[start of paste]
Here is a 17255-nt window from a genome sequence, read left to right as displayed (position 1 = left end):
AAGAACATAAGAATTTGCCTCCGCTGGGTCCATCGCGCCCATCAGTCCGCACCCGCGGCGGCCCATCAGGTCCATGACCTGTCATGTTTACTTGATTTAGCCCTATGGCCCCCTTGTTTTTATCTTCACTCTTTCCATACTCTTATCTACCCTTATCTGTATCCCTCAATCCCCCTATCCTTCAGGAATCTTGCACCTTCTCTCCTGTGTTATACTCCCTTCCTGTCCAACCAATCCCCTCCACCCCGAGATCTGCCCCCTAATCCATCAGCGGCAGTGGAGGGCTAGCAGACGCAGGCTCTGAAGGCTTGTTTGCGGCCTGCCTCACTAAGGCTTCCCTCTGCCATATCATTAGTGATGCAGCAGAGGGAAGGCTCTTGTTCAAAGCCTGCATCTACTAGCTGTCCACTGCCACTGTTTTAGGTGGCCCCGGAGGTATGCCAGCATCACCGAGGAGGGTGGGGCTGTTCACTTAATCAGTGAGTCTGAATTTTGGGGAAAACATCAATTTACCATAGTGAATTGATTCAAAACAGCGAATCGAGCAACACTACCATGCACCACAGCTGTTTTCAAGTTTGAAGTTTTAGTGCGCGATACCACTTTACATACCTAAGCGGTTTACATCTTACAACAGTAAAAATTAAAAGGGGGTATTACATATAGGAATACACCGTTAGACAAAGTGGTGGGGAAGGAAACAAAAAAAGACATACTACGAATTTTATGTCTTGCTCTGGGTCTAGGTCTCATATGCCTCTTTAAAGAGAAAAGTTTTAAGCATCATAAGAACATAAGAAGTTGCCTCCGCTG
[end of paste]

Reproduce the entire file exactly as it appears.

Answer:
Here is a 17255-nt window from a genome sequence, read left to right as displayed (position 1 = left end):
AAGAACATAAGAATTTGCCTCCGCTGGGTCCATCGCGCCCATCAGTCCGCACCCGCGGCGGCCCATCAGGTCCATGACCTGTCATGTTTACTTGATTTAGCCCTATGGCCCCCTTGTTTTTATCTTCACTCTTTCCATACTCTTATCTACCCTTATCTGTATCCCTCAATCCCCCTATCCTTCAGGAATCTTGCACCTTCTCTCCTGTGTTATACTCCCTTCCTGTCCAACCAATCCCCTCCACCCCGAGATCTGCCCCCTAATCCATCAGCGGCAGTGGAGGGCTAGCAGACGCAGGCTCTGAAGGCTTGTTTGCGGCCTGCCTCACTAAGGCTTCCCTCTGCCATATCATTAGTGATGCAGCAGAGGGAAGGCTCTTGTTCAAAGCCTGCATCTACTAGCTGTCCACTGCCACTGTTTTAGGTGGCCCCGGAGGTATGCCAGCATCACCGAGGAGGGTGGGGCTGTTCACTTAATCAGTGAGTCTGAATTTTGGGGAAAACATCAATTTACCATAGTGAATTGATTCAAAACAGCGAATCGAGCAACACTACCATGCACCACAGCTGTTTTCAAGTTTGAAGTTTTAGTGCGCGATACCACTTTACATACCTAAGCGGTTTACATCTTACAACAGTAAAAATTAAAAGGGGGTATTACATATAGGAATACACCGTTAGACAAAGTGGTGGGGAAGGAAACAAAAAAAGACATACTACGAATTTTATGTCTTGCTCTGGGTCTAGGTCTCATATGCCTCTTTAAAGAGAAAAGTTTTAAGCATCATAAGAACATAAGAAGTTGCCTCCGCTG